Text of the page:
I am a Ph.D. candidate in Sociology at the University of Wisconsin – Madison.

My research focuses on how organizations and institutions navigate unexpected disruptions and uncertain futures, especially in the context of the growing costs of climate change and related natural disasters. My teaching interests include Economic Sociology, Organizational Theory, Sociology of Risk, Strategy, Entrepreneurship, Sustainability, Research Methods, Political Economy, and Sociological Theory.

My dissertation combines quantitative and qualitative methods to explain the transformation of homeowner insurance systems in response to intensifying hurricane shocks along the Gulf of Mexico and the Atlantic coast between 1991 and 2013.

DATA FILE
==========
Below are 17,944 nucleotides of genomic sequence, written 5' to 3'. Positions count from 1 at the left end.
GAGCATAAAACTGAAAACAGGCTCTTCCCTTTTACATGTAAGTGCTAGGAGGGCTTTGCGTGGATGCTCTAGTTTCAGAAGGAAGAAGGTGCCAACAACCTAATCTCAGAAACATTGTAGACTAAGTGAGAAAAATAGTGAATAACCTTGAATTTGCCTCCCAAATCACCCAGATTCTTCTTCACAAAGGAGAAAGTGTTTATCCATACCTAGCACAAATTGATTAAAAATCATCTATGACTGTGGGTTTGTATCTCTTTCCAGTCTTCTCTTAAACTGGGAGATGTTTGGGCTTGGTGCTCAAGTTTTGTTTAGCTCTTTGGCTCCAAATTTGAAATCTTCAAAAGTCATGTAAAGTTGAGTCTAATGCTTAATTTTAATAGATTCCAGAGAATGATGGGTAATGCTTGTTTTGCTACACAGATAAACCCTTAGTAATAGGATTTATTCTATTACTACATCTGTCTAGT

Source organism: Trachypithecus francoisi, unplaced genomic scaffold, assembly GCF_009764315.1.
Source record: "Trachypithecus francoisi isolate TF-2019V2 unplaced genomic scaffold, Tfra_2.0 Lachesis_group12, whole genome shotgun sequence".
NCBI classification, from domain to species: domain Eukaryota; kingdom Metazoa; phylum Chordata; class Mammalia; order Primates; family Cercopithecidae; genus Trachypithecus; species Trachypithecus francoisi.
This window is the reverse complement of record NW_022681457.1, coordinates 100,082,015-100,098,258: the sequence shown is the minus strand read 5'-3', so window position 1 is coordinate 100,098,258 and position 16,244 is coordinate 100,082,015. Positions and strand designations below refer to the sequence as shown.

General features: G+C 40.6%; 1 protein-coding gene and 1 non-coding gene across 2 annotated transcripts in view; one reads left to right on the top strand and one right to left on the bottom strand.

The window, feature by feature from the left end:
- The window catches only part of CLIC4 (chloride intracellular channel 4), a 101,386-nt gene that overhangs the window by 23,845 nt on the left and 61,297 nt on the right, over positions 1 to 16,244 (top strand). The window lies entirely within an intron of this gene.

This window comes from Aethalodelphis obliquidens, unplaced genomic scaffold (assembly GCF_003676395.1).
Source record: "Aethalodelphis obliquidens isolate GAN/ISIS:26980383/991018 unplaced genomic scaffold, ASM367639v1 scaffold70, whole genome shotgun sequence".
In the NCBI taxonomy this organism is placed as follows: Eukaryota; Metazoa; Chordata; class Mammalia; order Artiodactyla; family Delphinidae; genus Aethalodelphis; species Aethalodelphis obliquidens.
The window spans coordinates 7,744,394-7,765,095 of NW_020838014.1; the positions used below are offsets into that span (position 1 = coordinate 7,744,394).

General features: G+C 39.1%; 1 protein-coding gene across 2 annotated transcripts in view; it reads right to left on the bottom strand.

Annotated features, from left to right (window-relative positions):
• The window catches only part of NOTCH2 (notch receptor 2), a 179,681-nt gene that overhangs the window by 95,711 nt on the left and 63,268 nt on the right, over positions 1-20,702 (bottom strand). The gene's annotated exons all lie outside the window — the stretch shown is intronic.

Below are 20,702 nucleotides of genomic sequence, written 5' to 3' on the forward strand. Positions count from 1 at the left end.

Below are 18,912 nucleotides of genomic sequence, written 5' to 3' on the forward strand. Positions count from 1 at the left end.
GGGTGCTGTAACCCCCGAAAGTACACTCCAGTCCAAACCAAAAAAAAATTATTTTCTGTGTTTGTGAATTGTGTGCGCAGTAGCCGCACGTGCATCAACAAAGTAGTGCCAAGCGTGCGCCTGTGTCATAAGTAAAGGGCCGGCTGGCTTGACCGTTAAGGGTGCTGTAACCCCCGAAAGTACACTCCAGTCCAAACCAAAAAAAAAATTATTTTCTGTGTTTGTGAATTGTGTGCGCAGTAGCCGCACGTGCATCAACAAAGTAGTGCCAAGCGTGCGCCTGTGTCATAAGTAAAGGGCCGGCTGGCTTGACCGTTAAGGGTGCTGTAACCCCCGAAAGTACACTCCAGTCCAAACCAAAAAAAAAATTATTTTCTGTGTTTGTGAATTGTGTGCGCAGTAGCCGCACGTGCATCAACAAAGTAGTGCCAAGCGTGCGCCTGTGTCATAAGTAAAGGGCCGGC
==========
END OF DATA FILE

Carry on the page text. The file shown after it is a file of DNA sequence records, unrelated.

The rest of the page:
Other projects investigate the effects of worsening wildfires on insurance and property markets in the U.S., and technological, organizational, and regulatory innovations aimed at resolving climate change-related (insurance) market failures.

In a past life, I worked as a management consultant restructuring near-bankrupt companies in Germany, and as a leveraged finance banker in London where I directly witnessed the build up and collapse of the mortgage and private equity market.